United States of America, Connecticut, Hartford, Hartford
Easter House (Hartford, Connecticut)
The original landscape was designed by landscape architect Thomas M. Desmond in the 1920's when the Federal-style brick house was built on a two-thirds acre lot in a newly developed neighborhood. Remaining features from the early gardens include a sugar maple tree in front of the house, a weeping beech at the side near the sun porch, curving beds along the back and side perimeters with mixed conifers, and winding paths of stepping stones. A venerable Japanese maple next to the original bluestone patio was pruned to reveal its branching structure, wisteria was removed from the house, and there are plans to remove rhododendron that have grown unattractive. Desmond's original planting plan had five fruit trees placed around the back lawn, a cutting salad garden, and a service area outside the laundry room, now converted to a breakfast room that opens to a new second patio. A curved drive in front of the house that connects to the original driveway leading to the garage was built in the 1980's.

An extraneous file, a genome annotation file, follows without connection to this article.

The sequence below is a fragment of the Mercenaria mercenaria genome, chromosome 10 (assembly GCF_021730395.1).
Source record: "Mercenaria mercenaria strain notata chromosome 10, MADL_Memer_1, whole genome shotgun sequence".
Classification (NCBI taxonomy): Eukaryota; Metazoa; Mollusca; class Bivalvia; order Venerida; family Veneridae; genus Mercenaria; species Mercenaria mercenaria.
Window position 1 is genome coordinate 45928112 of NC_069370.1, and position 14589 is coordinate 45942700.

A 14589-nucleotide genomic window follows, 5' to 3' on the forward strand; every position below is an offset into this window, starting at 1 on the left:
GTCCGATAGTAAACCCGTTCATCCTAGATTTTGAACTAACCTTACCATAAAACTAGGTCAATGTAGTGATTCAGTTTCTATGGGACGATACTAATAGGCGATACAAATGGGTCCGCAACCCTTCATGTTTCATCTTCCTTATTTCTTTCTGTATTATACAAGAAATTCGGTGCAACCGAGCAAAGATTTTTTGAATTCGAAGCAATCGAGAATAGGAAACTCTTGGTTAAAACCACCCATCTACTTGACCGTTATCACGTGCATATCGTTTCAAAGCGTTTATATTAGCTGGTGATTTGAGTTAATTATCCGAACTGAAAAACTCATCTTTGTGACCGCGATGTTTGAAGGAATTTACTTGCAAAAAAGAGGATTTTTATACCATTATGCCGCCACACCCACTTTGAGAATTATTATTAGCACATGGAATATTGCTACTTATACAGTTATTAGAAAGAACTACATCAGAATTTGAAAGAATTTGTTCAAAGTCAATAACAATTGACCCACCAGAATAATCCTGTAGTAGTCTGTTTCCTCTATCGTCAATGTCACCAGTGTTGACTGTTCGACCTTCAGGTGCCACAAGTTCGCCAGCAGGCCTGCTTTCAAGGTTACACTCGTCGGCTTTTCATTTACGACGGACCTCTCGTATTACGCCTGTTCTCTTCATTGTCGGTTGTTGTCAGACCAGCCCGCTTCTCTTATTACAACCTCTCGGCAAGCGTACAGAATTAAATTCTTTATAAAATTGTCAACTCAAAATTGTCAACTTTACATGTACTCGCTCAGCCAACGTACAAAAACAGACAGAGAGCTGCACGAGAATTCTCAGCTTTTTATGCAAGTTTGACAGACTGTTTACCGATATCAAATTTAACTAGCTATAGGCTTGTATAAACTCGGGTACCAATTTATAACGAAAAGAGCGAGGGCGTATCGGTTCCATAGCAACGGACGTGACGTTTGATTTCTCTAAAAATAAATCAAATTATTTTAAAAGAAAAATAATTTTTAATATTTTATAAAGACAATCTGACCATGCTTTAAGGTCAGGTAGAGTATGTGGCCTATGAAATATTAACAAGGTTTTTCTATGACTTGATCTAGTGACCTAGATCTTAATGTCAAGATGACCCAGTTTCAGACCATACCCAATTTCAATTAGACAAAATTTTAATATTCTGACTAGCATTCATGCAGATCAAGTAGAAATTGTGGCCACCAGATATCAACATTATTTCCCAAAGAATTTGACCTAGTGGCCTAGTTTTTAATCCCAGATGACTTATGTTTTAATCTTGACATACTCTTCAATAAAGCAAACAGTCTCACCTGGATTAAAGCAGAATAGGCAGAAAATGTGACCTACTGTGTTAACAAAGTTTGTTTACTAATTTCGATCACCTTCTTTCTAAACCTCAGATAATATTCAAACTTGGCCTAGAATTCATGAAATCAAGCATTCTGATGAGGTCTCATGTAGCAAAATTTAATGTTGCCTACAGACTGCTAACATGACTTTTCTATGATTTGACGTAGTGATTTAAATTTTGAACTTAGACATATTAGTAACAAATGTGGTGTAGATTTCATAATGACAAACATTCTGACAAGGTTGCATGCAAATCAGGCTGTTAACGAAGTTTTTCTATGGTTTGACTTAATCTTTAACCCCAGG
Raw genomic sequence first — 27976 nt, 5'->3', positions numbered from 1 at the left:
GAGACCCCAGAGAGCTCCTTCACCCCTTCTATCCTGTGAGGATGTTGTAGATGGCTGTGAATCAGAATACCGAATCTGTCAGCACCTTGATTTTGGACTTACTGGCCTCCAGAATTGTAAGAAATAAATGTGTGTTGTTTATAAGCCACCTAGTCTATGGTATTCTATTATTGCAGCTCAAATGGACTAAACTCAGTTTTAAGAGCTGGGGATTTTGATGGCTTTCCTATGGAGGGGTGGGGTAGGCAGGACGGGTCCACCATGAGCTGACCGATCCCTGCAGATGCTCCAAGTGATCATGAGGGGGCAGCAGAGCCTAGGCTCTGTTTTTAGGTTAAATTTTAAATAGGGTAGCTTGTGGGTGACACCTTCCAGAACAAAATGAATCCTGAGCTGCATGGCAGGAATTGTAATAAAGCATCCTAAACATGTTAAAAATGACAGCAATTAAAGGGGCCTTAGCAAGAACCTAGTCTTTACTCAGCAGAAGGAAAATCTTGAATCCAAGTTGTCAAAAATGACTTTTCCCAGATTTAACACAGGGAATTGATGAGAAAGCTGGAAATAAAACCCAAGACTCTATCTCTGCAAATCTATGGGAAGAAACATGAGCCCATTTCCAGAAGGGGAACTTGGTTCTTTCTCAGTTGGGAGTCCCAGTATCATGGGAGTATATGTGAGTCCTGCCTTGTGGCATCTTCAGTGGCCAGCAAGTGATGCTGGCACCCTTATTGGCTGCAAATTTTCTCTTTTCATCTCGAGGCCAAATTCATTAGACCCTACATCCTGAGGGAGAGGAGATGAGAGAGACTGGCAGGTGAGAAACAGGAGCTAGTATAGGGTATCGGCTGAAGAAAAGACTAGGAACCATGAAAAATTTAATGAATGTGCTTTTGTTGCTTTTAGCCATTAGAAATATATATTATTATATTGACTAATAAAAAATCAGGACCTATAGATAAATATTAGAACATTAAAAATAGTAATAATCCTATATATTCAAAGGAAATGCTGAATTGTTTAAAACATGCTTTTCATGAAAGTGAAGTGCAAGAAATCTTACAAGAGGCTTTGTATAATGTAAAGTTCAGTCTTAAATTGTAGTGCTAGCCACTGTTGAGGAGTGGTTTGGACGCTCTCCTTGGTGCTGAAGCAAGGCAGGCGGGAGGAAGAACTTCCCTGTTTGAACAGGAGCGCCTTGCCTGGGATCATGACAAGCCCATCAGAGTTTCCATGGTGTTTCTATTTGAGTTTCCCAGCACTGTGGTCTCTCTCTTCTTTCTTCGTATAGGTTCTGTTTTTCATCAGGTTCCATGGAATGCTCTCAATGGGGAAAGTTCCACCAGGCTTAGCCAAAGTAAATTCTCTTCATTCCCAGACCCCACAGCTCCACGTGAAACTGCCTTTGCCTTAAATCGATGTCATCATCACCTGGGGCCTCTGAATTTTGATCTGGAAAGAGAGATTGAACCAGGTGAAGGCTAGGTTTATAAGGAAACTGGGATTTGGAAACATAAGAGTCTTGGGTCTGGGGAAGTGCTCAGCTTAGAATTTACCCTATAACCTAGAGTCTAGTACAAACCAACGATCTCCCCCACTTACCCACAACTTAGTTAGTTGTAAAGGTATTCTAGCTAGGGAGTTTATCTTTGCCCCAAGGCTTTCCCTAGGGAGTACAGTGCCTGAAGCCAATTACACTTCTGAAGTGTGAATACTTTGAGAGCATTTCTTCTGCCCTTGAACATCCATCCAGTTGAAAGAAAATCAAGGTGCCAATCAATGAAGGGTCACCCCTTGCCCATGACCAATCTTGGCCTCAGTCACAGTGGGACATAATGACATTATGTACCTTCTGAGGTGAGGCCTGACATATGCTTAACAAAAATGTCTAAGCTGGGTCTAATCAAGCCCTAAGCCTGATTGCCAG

From the driveway the garden is entered through an archway. The expanse of back lawn is used for games and entertaining and to display a stainless steel sculpture "Monogenesis #1" by Peter Diepenbrock. A curving stone wall in one corner is the backdrop to a planted bed and containers. The western bed of evergreens also has flowers planted on either side of the path of stepping stones.
In 1929 the architect Clifton C. West wrote articles for the Hartford Courant newspaper called "Your Prospective Home" with recommendations for designing houses and gardens that match the design of this house.
Persons associated with the garden include Samuel Gross (former owner, 1923-1938); Elbridge M. Beecher (former owner, 1938- ); James A. and Karen P. Grigsby (former owners, dates unknown); Clifton C. West (architect, 1923); Thomas M. Desmond (1884-1950) (landscape architect, 1924); Edward Cape/Wilhelm Associates (architectural renovations drawings, 1985); Peter Diepenbrock (sculptor, 2002).
The folder includes worksheets and photocopies of plans.
Access to original images by appointment only. Researcher must submit request for appointment in writing. Certain items may be restricted and not available to researchers. Please direct reference inquiries to the Archives of American Gardens: email@example.com